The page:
Saturday, March 28, 2020

Rates of change are tricky

Let me begin by saying that (a) we should all appreciate the effort that so many journalists are making to keep the public informed about the coronavirus pandemic; shifts of 10, 12, 14 hours and more are common (subscribe to your favorite news publications, people, be responsible!) (b) Commenting on graphics is easier than making those graphics. As a designer myself, I know how hard it is to navigate the many challenges and trade-offs visualization poses.

This said, I often ponder how we can make visualizations more approachable and understandable. Take the following graph from this New York Times story:

The vertical position of the points on the line represents the percentage change of confirmed cases over the previous 7 days. There are other ways to show change—think of bars with arrowheads pointing up,—but they are clunkier. This graph, if you know how to read it, works fine: the goal is to bring those lines down to the +0% baseline, or close. This point is explained in the body of the story.

However, imagine the following realistic scenario: someone takes a screenshot of this graph and publishes it in social media, adding some personal comments, or wild inferences (1, 2). I wonder whether graphs like this, when isolated from what surrounded them originally, might make some readers reach dubious conclusions or feel too optimistic and confident (“most lines are going down! You're all overreacting! Time to stop worrying and go back to work!”)

Those readers would be missing a crucial point: a 33% increase (line is low) is, in general, better than a 80% one (line is high) indeed, but we need to know more. Prior conditions matter. At the beginning of the chart, the curves are pretty high probably because those are the early stages of each outbreak; few cases were detected. If a city begins with 10 confirmed cases, and later detects 8 more, for a total of 18, it has an 80% increase.

But if we already have many confirmed cases, for instance 1,000, and later we end up with 1,300, we've experienced an increase of +33%. It is better to have +33% than +80%, as it might mean* we're stretching the time it takes cumulative confirmed cases to double or triple—we're flattening the curve, as we say these days—but readers shouldn't ignore other facts. Even a “tiny” 10% increase, if experienced when you're already dealing with tens of thousands of infections, may be catastrophic: hospitals could be even more overwhelmed, leading to more deaths. Think of the situation in Lombardy.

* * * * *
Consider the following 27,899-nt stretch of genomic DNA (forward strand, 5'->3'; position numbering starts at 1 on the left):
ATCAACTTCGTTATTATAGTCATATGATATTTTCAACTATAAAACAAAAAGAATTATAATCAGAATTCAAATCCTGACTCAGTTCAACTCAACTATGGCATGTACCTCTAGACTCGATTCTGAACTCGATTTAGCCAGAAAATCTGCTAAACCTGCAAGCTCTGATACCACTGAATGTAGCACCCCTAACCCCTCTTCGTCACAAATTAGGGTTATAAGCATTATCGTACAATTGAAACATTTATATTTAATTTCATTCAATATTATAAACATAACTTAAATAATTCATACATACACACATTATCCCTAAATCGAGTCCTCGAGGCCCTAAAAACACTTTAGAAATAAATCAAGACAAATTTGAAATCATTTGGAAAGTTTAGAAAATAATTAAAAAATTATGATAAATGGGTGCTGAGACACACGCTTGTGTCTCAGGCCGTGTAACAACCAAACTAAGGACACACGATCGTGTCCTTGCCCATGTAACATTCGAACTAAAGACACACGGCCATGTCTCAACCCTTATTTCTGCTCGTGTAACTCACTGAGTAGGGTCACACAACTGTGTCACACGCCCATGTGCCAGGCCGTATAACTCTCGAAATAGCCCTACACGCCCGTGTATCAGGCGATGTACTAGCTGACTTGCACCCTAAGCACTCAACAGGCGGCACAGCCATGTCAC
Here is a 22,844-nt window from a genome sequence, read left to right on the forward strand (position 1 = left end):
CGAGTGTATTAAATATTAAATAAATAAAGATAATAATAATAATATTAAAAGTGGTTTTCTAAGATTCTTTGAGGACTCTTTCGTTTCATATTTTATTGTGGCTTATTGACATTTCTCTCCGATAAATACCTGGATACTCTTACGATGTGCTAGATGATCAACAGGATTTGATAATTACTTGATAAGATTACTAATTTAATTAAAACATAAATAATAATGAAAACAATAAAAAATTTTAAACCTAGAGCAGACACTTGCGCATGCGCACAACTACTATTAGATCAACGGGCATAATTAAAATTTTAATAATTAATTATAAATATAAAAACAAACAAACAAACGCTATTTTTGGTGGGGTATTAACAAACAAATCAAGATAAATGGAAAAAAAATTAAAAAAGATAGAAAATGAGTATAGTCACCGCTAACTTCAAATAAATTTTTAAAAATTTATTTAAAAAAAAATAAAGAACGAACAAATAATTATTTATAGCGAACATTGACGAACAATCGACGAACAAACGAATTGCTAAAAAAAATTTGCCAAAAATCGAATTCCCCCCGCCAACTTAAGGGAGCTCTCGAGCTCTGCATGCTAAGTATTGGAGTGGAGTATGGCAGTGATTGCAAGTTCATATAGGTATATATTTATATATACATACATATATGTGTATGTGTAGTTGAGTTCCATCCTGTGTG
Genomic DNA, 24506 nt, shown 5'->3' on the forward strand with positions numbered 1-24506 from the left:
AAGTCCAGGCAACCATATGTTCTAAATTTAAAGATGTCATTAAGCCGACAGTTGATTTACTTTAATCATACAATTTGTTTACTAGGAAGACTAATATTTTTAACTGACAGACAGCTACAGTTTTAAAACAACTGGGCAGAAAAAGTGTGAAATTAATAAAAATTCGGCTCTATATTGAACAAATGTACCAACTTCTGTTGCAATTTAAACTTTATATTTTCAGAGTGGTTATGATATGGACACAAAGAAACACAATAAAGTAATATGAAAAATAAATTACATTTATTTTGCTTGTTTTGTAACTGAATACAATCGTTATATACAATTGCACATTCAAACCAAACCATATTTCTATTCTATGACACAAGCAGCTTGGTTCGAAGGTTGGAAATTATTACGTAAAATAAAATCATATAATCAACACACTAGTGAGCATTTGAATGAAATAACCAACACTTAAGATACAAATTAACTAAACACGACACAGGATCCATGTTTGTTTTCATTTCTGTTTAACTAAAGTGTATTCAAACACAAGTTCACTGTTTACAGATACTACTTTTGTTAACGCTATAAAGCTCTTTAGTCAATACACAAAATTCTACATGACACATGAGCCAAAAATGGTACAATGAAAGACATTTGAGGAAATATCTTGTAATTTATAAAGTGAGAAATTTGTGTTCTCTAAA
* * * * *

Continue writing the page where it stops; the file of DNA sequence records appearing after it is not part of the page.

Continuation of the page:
The NYT story contains another graphic comparing rates of change with confirmed cases per thousand people but, as the Times journalists themselves acknowledge, it's “hard to read”:

What to do? It's tricky. Maybe to show more and explain more, as I've suggested before? The New York Times is doing a good job. The body of the story thoroughly explains the pros and cons of these graphics, what they show and what they don't show.

What I fear, though, is that it's too easy to read charts like these while ignoring their footnotes, or to detach the charts from their context. I wonder whether we should produce animated explanations or have presenters explain our visualizations more often, so readers won't be able to separate visuals from their context and annotations. Mediators play an important role.

(* I wrote “might” because confirmed cases aren't total cases. In the U.S. at least, these charts might be showing, at least in part, the increasing availability of testing. Also, in this pet example I'm not considering other factors, such as the number of recoveries.)